Treatment with a tongue pacemaker
(This form of therapy is not used in Professor Sailer’s clinic, as it does not cure sleep apnoea.)
As pauses in and disruptions to breathing have a detrimental effect on the entire cardiovascular system, new forms of treatment such as the tongue pacemaker are being tried.
Under the leadership of Berlin Charité, trials began in 2012 to implant tongue pacemakers into those suffering from the condition. This is intended to prevent pauses in breathing during sleep and thus help to prevent snoring.
Like a heart pacemaker, the tongue pacemaker is inserted just under the collarbone of a sleep apnoea patient. A sensor that is connected to the device by a cable measures the movements of the diaphragm in the area of the ribcage and records breathing movements and frequency. If the tongue pacemaker identifies dangerous pauses in breathing, it stimulates the hypoglossal nerve in the tongue with a pulse of electricity. This keeps the tongue muscle relaxed and does prevents the tongue from falling back and obstructing the airway.
What sounds good in theory, however, has significant limitations in practice. One such limitation is that not all patient groups can be treated with this method. Criteria that exclude patients include having a small jaw, being overweight, having enlarged tonsils and existing heart conditions. Experts estimate that this complex operation can only be considered for one to two percent of patients. This is because the limiting factors mentioned above are particularly prevalent in those with sleep apnoea.
The main point of criticism for this implanted pulse generator (IPG) is, however, that the procedure does not remove the cause and thus cure the condition, but only treats its symptoms. This means that the symptoms of sleep apnoea are merely suppressed to a certain extent and only if the treatment is used regularly at night. A first large study of 126 patients, published in the “New England Journal of Medicine”, showed that a tongue pacemaker reduces the number of breathing pauses by an average of just 68%. The result is that patients are not free of the condition, even if they use a tongue pacemaker.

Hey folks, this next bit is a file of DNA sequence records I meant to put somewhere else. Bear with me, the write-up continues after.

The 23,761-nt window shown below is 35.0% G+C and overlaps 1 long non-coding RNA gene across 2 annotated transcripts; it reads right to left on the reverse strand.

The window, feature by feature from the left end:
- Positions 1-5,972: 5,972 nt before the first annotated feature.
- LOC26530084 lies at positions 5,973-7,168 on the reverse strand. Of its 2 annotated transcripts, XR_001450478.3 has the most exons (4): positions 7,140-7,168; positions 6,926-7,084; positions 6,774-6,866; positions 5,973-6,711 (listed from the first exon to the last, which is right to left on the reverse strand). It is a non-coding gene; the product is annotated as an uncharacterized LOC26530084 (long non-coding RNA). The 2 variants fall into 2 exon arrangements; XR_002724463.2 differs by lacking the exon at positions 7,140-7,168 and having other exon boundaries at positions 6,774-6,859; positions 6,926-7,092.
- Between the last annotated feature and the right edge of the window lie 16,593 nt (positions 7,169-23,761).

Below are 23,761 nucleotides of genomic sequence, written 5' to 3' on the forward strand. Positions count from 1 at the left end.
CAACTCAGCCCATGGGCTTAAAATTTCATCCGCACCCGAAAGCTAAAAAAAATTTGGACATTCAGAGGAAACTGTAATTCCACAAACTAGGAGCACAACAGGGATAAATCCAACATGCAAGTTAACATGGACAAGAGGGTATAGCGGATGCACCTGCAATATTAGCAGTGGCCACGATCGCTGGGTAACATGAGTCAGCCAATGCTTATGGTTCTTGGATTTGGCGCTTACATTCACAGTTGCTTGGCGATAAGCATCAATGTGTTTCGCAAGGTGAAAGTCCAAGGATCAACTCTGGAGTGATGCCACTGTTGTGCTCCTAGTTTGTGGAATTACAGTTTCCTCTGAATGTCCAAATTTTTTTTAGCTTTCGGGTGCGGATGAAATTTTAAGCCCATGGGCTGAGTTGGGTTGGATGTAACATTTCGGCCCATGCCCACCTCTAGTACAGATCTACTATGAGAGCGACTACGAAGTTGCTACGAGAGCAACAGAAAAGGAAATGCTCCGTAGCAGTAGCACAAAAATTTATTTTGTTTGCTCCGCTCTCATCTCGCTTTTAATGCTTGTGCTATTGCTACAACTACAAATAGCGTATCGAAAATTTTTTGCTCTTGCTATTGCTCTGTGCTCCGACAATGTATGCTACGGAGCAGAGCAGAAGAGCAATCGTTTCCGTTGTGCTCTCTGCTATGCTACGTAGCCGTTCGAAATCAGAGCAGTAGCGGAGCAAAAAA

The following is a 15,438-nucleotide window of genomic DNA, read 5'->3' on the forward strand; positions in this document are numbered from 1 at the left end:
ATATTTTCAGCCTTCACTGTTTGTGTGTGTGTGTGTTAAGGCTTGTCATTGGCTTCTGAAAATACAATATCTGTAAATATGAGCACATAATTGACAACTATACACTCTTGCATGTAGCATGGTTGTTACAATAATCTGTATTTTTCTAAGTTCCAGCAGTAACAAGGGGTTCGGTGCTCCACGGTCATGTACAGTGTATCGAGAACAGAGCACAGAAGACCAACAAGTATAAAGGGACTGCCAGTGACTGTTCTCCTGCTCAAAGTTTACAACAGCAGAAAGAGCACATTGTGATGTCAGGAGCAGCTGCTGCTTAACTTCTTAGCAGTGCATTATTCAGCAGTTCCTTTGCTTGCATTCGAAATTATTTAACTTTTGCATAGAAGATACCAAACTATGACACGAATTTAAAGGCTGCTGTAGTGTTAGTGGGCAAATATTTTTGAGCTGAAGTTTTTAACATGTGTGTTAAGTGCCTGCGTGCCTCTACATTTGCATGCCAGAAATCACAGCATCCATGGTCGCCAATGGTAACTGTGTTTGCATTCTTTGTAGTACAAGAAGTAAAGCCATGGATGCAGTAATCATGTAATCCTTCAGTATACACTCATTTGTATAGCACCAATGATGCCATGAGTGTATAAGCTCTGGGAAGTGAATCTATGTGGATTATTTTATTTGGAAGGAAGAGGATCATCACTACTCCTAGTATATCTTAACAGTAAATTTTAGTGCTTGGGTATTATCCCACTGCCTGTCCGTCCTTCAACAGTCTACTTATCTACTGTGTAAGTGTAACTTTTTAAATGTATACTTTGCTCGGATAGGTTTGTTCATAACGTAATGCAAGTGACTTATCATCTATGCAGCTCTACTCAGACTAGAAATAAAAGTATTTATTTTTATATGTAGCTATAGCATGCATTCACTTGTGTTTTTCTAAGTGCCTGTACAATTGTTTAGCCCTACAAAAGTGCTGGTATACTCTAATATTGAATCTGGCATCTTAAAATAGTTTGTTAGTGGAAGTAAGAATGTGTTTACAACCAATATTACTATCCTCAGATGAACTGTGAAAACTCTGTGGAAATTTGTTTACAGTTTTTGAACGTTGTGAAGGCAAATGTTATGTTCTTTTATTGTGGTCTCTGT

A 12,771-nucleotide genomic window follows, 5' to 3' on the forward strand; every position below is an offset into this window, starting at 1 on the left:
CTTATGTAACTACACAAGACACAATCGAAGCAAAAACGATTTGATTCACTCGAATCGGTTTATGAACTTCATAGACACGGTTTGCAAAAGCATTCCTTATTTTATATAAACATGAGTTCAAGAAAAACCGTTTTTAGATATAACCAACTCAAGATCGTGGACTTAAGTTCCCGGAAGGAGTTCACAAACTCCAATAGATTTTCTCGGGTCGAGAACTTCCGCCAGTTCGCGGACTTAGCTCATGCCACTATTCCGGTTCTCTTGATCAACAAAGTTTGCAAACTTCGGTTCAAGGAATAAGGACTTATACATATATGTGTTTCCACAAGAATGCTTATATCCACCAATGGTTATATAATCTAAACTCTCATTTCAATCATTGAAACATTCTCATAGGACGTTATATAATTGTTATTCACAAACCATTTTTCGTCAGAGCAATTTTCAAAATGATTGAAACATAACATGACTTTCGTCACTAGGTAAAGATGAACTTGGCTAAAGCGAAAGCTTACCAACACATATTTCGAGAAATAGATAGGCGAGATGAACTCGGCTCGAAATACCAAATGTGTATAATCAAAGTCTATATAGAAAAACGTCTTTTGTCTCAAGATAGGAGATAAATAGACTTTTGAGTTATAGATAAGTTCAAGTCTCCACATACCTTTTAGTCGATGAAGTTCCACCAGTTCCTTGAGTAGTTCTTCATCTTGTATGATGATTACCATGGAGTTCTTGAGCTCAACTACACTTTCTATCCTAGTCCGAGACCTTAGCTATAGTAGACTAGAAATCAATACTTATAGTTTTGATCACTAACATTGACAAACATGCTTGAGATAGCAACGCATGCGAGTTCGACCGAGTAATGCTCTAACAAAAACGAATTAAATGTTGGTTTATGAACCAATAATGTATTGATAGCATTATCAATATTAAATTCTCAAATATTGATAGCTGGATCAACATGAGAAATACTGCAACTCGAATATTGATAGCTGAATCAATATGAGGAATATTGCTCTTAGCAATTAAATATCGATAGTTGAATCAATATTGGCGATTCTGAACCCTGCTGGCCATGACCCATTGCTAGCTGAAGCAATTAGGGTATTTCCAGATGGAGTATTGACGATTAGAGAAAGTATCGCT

The operation to insert the stimulation electrode can also damage the hypoglossal nerve, which may lead to problems with tongue movements, swallowing and speech. When the IPG is connected to the electrodes, there is also a risk that larger blood vessels, such as the cervical vessels, and nerves may be damaged. In this case, additional incisions would have to be made in the neck and chest area. In rare cases, allergic reactions and intolerances to the implanted materials have also been observed. In those patients, the tongue pacemaker had to be removed in another operation.
The battery in the stimulator system must also be replaced at regular intervals. Depending on the period of use, this is necessary every 6 to 7 years and requires a new surgical procedure every time.
As the treatment with a tongue pacemaker was only introduced about 5 years ago, there is still no reliable data about long-term tolerance. The question of whether continuous use and stimulation by electrical pulses has a negative effect on the hypoglossal nerve also remains open. Even though the tongue pacemaker now has a so-called CE certification and is approved for use in Europe, there has still been no definitive assessment of its benefits and risks.